GPT & MBR – A sweet combo

So for those of you proud Intel Mac owners that have faced the same multi-OS configuration challenges I have.. Here’s a thought on something I tried today at work.

The problem was I had a single hard drive that I wanted to have 4 partitions on. The schema was as follows:




Partition

Purpose

1

Mac OS – Tiger

2

Mac OS – Leopard

3

Mac OS – Auxillary

4

Fat32 or NTFS



And so as you may well know, EFI will have it’s own partition at the start of the drive.

This meant I’d actually have 5 partitions, with the one I want visible to Windows as the last partition.

At this point in time, my understanding is that MBR will only let me define four partitions. Now I appreciate that logical/extended partitions are meant to *fix that limitation, but I’m not sure how to do that make it play nicely with GPT.

Anyway, I figured that in order to make my Windows partition visible to windows, I merely had to change only the MBR partition table to reflect whatever I wanted. As such, my GPT partition table is really irrelevant as far as windows is concerned as the MBR partitioning schema won’t affect Mac OS….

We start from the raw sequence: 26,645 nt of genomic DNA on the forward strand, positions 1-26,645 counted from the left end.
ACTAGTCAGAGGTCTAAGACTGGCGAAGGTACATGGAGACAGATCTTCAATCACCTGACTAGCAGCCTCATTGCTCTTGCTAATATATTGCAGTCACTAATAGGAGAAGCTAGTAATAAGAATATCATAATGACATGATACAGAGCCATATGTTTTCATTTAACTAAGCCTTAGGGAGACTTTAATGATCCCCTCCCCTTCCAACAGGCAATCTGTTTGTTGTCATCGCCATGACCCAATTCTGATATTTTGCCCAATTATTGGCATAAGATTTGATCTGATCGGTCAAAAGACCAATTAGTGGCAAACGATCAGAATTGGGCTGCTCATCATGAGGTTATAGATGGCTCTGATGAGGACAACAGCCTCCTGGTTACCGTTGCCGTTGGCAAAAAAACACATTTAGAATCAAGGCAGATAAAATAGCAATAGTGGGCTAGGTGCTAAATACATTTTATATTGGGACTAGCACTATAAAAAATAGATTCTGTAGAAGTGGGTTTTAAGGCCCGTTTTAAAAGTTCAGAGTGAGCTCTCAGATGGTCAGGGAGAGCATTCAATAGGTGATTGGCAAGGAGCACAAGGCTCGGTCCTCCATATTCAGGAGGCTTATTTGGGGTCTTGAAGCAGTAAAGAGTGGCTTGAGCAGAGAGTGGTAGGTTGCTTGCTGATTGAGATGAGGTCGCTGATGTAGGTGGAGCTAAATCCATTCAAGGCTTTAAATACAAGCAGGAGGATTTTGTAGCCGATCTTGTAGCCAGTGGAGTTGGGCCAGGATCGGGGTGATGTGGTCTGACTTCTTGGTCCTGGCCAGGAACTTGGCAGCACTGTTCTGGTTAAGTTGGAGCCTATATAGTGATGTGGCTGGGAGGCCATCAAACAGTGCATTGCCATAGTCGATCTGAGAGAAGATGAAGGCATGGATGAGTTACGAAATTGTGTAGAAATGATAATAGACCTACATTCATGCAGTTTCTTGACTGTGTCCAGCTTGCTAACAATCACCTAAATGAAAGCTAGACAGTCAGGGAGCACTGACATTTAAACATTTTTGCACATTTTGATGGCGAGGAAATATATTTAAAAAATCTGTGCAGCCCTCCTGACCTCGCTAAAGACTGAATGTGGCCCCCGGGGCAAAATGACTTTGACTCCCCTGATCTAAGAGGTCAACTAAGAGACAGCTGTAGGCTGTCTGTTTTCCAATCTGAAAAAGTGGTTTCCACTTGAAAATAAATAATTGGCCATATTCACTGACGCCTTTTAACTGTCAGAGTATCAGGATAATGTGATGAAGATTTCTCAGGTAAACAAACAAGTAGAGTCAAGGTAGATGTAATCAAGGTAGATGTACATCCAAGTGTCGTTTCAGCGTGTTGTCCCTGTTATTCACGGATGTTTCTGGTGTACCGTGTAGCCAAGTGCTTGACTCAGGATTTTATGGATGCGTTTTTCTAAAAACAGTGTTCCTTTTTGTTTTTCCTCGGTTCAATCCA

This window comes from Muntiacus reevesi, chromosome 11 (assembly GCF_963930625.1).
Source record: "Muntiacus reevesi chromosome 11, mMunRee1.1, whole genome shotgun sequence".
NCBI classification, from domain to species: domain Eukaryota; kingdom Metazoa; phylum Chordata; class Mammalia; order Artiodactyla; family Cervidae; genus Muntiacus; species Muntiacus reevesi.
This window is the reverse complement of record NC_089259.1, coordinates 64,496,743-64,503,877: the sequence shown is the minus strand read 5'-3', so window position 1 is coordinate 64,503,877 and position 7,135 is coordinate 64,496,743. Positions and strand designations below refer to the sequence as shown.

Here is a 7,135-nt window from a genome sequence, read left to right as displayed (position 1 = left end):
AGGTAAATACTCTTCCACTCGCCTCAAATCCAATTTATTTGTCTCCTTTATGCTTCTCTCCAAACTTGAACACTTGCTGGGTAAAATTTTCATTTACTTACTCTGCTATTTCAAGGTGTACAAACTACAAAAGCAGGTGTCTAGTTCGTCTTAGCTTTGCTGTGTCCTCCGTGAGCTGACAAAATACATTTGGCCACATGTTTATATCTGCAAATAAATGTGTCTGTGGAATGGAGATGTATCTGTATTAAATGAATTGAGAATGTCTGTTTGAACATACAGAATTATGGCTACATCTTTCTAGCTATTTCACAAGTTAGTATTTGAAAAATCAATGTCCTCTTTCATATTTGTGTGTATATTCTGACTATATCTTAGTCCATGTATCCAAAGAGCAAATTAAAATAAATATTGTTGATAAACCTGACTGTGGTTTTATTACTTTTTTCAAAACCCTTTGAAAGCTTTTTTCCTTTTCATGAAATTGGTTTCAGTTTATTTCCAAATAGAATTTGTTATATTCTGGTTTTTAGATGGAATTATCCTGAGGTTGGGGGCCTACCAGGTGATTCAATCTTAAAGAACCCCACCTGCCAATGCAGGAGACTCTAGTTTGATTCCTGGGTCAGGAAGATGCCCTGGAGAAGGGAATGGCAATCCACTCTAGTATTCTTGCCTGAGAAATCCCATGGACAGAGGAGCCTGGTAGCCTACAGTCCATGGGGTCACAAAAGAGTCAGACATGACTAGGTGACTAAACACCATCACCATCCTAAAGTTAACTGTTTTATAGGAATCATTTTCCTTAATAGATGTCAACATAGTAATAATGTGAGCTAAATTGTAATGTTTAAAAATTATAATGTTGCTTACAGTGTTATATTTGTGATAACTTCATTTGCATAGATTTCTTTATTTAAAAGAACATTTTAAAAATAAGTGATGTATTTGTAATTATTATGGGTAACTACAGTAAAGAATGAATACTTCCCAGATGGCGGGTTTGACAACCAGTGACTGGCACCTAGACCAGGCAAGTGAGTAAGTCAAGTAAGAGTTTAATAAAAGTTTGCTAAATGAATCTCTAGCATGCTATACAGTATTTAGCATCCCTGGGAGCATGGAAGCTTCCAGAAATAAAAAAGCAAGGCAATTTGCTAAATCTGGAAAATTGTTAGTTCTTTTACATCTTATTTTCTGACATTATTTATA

So, I just created an MBR partition table that defined a partition that started on the very block on the hard drive that GPT reported the Fat32 partition to begin on. Of course, I also defined the end of the partition that same way. Then I just set the file system flag accordingly and the product was just as I had hoped. I could read and write data to that last partition completely normally.

Obviously I’m just learning the details of how MBR and GPT really work and as such how to make them play together nicely.

My next project will be to make a partitioning schema where by I can have all the partitions I want for my Windows and Linux configurations without compromising on Mac OS. The schema will strive as follows:

1. EFI Boot
2. General Swap * – used by at least Linux and Windows
3. Mac OS Tiger
4. Mac OS Leopard (very small partition)
5. Linux Root *
6. Windows System *
7. Windows Storage *

The four partitions followed by a * are those which I’d define in MBR. I think this could work out just fine.

Anyone out there ever try something like this?

July 26th, 2007 | Category: Technical Babble